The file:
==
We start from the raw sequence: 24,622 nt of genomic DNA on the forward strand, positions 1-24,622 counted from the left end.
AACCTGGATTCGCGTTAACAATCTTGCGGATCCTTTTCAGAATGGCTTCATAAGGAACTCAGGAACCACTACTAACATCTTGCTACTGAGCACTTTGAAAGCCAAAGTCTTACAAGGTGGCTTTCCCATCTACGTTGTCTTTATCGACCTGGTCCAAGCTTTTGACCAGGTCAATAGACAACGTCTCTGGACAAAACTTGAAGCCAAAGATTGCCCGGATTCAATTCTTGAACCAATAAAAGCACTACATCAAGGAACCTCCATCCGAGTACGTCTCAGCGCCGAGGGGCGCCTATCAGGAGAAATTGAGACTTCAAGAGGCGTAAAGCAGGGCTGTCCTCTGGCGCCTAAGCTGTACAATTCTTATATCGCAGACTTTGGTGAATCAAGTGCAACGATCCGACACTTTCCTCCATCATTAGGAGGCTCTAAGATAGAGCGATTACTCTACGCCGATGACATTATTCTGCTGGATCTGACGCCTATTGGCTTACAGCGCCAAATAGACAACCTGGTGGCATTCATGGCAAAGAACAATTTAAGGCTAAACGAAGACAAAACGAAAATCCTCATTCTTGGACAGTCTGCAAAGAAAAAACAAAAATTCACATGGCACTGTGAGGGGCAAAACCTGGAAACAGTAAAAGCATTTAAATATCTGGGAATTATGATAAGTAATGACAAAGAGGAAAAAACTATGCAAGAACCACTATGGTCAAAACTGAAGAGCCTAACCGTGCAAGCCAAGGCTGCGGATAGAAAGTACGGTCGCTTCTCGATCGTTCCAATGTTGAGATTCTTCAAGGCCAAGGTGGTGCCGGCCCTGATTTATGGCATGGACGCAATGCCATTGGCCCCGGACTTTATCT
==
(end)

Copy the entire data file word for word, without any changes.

We start from the raw sequence: 24,622 nt of genomic DNA on the forward strand, positions 1-24,622 counted from the left end.
AACCTGGATTCGCGTTAACAATCTTGCGGATCCTTTTCAGAATGGCTTCATAAGGAACTCAGGAACCACTACTAACATCTTGCTACTGAGCACTTTGAAAGCCAAAGTCTTACAAGGTGGCTTTCCCATCTACGTTGTCTTTATCGACCTGGTCCAAGCTTTTGACCAGGTCAATAGACAACGTCTCTGGACAAAACTTGAAGCCAAAGATTGCCCGGATTCAATTCTTGAACCAATAAAAGCACTACATCAAGGAACCTCCATCCGAGTACGTCTCAGCGCCGAGGGGCGCCTATCAGGAGAAATTGAGACTTCAAGAGGCGTAAAGCAGGGCTGTCCTCTGGCGCCTAAGCTGTACAATTCTTATATCGCAGACTTTGGTGAATCAAGTGCAACGATCCGACACTTTCCTCCATCATTAGGAGGCTCTAAGATAGAGCGATTACTCTACGCCGATGACATTATTCTGCTGGATCTGACGCCTATTGGCTTACAGCGCCAAATAGACAACCTGGTGGCATTCATGGCAAAGAACAATTTAAGGCTAAACGAAGACAAAACGAAAATCCTCATTCTTGGACAGTCTGCAAAGAAAAAACAAAAATTCACATGGCACTGTGAGGGGCAAAACCTGGAAACAGTAAAAGCATTTAAATATCTGGGAATTATGATAAGTAATGACAAAGAGGAAAAAACTATGCAAGAACCACTATGGTCAAAACTGAAGAGCCTAACCGTGCAAGCCAAGGCTGCGGATAGAAAGTACGGTCGCTTCTCGATCGTTCCAATGTTGAGATTCTTCAAGGCCAAGGTGGTGCCGGCCCTGATTTATGGCATGGACGCAATGCCATTGGCCCCGGACTTTATCT